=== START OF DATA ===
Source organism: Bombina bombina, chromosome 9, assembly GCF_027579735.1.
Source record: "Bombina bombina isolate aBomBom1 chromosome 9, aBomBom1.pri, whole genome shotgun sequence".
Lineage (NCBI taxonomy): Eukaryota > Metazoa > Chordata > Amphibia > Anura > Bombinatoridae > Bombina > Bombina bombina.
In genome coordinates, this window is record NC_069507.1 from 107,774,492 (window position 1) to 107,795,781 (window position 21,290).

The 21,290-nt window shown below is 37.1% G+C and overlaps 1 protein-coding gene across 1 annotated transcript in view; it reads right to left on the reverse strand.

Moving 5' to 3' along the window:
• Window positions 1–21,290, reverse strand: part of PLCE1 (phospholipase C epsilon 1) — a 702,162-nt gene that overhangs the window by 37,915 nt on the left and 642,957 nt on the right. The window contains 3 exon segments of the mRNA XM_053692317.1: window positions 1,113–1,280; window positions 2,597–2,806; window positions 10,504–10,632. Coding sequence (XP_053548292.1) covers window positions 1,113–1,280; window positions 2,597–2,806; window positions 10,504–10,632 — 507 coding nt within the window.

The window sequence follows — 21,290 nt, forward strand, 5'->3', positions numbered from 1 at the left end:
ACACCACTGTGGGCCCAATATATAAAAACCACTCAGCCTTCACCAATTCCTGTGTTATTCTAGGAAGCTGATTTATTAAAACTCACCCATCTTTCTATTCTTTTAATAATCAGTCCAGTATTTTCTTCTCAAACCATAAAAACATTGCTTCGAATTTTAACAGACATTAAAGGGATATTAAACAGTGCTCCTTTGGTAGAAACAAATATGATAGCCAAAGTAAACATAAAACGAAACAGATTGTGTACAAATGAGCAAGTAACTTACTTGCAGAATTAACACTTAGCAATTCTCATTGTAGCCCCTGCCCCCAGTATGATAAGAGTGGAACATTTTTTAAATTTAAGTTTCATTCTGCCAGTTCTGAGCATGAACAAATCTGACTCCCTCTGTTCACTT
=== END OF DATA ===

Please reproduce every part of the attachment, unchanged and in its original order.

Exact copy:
Source organism: Bombina bombina, chromosome 9, assembly GCF_027579735.1.
Source record: "Bombina bombina isolate aBomBom1 chromosome 9, aBomBom1.pri, whole genome shotgun sequence".
Lineage (NCBI taxonomy): Eukaryota > Metazoa > Chordata > Amphibia > Anura > Bombinatoridae > Bombina > Bombina bombina.
In genome coordinates, this window is record NC_069507.1 from 107,774,492 (window position 1) to 107,795,781 (window position 21,290).

The 21,290-nt window shown below is 37.1% G+C and overlaps 1 protein-coding gene across 1 annotated transcript in view; it reads right to left on the reverse strand.

Moving 5' to 3' along the window:
• Window positions 1–21,290, reverse strand: part of PLCE1 (phospholipase C epsilon 1) — a 702,162-nt gene that overhangs the window by 37,915 nt on the left and 642,957 nt on the right. The window contains 3 exon segments of the mRNA XM_053692317.1: window positions 1,113–1,280; window positions 2,597–2,806; window positions 10,504–10,632. Coding sequence (XP_053548292.1) covers window positions 1,113–1,280; window positions 2,597–2,806; window positions 10,504–10,632 — 507 coding nt within the window.

The window sequence follows — 21,290 nt, forward strand, 5'->3', positions numbered from 1 at the left end:
ACACCACTGTGGGCCCAATATATAAAAACCACTCAGCCTTCACCAATTCCTGTGTTATTCTAGGAAGCTGATTTATTAAAACTCACCCATCTTTCTATTCTTTTAATAATCAGTCCAGTATTTTCTTCTCAAACCATAAAAACATTGCTTCGAATTTTAACAGACATTAAAGGGATATTAAACAGTGCTCCTTTGGTAGAAACAAATATGATAGCCAAAGTAAACATAAAACGAAACAGATTGTGTACAAATGAGCAAGTAACTTACTTGCAGAATTAACACTTAGCAATTCTCATTGTAGCCCCTGCCCCCAGTATGATAAGAGTGGAACATTTTTTAAATTTAAGTTTCATTCTGCCAGTTCTGAGCATGAACAAATCTGACTCCCTCTGTTCACTT